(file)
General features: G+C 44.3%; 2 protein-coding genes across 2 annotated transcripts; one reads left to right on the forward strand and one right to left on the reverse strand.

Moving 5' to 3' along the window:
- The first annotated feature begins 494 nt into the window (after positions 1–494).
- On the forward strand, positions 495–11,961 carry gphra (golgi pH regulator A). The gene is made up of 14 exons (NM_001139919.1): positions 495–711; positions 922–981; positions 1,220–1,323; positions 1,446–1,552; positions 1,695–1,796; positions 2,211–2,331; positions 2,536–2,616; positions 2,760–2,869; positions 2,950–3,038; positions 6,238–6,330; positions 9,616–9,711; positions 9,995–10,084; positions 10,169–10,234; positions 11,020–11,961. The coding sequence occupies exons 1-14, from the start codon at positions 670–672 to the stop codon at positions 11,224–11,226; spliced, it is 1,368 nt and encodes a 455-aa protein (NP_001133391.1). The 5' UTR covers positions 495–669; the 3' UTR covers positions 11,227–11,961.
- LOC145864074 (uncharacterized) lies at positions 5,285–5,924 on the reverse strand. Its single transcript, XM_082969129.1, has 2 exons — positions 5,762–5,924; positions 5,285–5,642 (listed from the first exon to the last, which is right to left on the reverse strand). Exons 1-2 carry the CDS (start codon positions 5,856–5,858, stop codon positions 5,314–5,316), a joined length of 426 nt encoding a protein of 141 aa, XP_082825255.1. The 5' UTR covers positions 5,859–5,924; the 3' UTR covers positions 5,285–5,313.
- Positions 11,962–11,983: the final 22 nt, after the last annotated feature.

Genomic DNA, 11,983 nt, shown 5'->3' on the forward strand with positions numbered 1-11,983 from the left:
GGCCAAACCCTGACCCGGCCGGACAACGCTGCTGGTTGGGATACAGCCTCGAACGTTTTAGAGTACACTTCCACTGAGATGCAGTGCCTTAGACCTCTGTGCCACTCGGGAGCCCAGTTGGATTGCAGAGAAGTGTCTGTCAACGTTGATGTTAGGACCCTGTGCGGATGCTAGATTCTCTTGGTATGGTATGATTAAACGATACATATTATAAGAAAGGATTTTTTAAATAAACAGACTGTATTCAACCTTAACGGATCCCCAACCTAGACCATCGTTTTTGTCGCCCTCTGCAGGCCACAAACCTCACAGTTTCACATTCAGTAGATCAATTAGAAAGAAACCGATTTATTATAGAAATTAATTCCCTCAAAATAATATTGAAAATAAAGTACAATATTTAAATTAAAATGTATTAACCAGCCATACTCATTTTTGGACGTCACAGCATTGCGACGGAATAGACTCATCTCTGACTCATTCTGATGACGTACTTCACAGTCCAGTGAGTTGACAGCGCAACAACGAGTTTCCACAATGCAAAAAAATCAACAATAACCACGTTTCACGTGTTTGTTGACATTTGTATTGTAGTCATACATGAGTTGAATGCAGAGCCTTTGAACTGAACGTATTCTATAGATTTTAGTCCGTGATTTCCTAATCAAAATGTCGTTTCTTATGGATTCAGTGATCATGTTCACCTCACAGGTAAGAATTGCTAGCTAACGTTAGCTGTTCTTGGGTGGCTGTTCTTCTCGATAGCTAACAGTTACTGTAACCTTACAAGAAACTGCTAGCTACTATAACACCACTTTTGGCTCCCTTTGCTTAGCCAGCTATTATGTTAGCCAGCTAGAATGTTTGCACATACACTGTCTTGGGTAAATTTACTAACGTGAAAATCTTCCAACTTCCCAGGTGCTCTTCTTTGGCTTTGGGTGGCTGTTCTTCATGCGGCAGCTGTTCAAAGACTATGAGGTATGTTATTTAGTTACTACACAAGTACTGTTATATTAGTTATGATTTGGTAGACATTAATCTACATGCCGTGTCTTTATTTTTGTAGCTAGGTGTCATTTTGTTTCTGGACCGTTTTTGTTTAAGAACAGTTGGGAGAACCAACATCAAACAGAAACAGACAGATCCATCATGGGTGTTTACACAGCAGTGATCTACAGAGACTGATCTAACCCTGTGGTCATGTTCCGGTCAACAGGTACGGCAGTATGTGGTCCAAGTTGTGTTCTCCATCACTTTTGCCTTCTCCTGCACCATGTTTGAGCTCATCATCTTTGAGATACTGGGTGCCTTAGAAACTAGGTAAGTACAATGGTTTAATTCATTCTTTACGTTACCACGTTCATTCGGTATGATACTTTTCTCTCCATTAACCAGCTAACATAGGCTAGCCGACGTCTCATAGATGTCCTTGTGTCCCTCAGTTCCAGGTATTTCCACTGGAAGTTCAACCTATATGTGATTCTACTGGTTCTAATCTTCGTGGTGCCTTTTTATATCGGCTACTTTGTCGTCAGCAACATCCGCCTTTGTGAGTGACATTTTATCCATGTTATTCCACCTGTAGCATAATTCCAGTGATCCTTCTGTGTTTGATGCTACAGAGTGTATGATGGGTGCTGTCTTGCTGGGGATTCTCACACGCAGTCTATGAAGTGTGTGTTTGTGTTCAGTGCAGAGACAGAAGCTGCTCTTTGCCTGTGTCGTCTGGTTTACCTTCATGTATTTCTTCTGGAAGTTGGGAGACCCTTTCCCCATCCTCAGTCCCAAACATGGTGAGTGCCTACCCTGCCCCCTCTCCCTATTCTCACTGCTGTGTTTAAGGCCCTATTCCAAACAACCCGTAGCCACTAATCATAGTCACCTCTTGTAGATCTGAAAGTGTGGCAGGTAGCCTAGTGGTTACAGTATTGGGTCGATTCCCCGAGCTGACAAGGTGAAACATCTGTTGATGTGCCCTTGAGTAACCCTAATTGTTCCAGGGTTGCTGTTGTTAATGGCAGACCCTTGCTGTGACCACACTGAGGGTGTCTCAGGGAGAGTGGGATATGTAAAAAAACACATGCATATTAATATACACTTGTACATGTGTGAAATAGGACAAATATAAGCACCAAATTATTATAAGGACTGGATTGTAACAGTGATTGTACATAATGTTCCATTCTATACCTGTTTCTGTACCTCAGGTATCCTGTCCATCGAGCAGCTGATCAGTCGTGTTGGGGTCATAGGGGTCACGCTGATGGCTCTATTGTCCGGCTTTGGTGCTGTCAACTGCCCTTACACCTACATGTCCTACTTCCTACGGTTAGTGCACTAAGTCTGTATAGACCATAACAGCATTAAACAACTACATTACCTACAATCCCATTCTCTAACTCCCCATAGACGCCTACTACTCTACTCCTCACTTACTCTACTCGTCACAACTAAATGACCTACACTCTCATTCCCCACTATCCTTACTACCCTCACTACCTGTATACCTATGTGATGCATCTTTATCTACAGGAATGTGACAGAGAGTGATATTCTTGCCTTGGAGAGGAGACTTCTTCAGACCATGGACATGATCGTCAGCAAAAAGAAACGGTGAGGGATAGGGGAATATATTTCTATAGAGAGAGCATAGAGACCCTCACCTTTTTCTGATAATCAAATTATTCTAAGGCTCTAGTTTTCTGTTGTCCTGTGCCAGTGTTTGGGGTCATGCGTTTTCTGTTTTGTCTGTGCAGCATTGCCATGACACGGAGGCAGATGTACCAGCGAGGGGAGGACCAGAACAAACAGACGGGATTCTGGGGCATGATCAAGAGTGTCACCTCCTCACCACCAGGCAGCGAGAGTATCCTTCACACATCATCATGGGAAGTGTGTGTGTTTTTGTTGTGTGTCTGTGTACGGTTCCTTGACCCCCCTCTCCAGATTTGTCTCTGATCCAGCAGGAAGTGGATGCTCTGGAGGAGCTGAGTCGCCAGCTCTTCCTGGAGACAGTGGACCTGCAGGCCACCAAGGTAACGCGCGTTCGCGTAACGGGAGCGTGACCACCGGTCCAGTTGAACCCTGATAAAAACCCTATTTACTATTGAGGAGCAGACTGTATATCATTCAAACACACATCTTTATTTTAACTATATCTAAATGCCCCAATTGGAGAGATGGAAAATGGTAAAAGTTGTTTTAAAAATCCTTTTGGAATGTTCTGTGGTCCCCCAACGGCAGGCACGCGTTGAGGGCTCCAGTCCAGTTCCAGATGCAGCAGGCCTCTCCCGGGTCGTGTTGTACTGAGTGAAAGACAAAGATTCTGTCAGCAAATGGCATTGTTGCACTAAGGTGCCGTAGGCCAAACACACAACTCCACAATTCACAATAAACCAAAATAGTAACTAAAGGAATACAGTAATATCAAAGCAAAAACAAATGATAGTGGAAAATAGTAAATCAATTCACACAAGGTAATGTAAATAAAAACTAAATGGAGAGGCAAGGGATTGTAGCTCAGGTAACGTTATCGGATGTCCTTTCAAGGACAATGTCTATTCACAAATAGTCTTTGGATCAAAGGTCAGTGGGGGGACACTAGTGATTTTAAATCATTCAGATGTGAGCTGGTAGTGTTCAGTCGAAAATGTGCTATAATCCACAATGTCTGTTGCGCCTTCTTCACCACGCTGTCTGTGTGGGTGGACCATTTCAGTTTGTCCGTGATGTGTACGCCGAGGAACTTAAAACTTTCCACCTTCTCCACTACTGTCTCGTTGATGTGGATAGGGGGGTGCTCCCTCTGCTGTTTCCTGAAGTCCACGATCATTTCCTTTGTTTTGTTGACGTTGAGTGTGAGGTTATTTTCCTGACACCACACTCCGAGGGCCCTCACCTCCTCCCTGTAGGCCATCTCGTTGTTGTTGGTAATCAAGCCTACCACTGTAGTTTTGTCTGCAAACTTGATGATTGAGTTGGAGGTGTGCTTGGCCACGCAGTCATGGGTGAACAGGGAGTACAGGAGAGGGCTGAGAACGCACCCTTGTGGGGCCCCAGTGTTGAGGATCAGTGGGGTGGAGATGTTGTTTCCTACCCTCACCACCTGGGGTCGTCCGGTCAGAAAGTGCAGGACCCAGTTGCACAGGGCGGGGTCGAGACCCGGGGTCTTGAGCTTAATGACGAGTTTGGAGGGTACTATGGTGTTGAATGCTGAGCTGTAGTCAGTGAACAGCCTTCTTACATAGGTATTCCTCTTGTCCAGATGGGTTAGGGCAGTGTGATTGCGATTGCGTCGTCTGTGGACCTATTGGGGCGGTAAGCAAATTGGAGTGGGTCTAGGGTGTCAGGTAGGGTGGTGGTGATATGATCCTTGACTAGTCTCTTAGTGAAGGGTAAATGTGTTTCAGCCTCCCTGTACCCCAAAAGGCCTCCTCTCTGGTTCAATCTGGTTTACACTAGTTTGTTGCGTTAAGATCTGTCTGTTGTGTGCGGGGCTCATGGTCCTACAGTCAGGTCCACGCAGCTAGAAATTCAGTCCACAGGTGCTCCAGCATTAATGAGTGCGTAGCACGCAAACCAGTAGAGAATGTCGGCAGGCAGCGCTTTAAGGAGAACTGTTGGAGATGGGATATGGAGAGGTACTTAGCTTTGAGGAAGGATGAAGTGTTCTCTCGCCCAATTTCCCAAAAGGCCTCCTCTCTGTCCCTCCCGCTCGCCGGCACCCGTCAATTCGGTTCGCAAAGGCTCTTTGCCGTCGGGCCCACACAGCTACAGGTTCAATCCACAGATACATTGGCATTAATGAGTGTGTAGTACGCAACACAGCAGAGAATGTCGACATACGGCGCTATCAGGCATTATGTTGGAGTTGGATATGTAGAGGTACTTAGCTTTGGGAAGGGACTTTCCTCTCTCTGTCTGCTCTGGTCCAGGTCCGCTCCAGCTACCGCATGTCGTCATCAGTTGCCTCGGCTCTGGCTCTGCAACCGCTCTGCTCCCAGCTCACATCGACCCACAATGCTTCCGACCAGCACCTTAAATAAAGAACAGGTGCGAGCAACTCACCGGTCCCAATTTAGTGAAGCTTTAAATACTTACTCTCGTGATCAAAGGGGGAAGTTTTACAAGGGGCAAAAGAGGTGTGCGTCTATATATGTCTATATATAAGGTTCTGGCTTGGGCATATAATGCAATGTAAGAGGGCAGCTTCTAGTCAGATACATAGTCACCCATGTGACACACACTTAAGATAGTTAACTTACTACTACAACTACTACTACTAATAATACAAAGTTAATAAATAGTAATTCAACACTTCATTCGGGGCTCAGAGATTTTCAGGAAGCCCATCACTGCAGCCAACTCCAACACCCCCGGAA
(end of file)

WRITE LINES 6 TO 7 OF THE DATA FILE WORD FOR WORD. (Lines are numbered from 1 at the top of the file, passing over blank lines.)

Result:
- Positions 11,962–11,983: the final 22 nt, after the last annotated feature.

Genomic DNA, 11,983 nt, shown 5'->3' on the forward strand with positions numbered 1-11,983 from the left: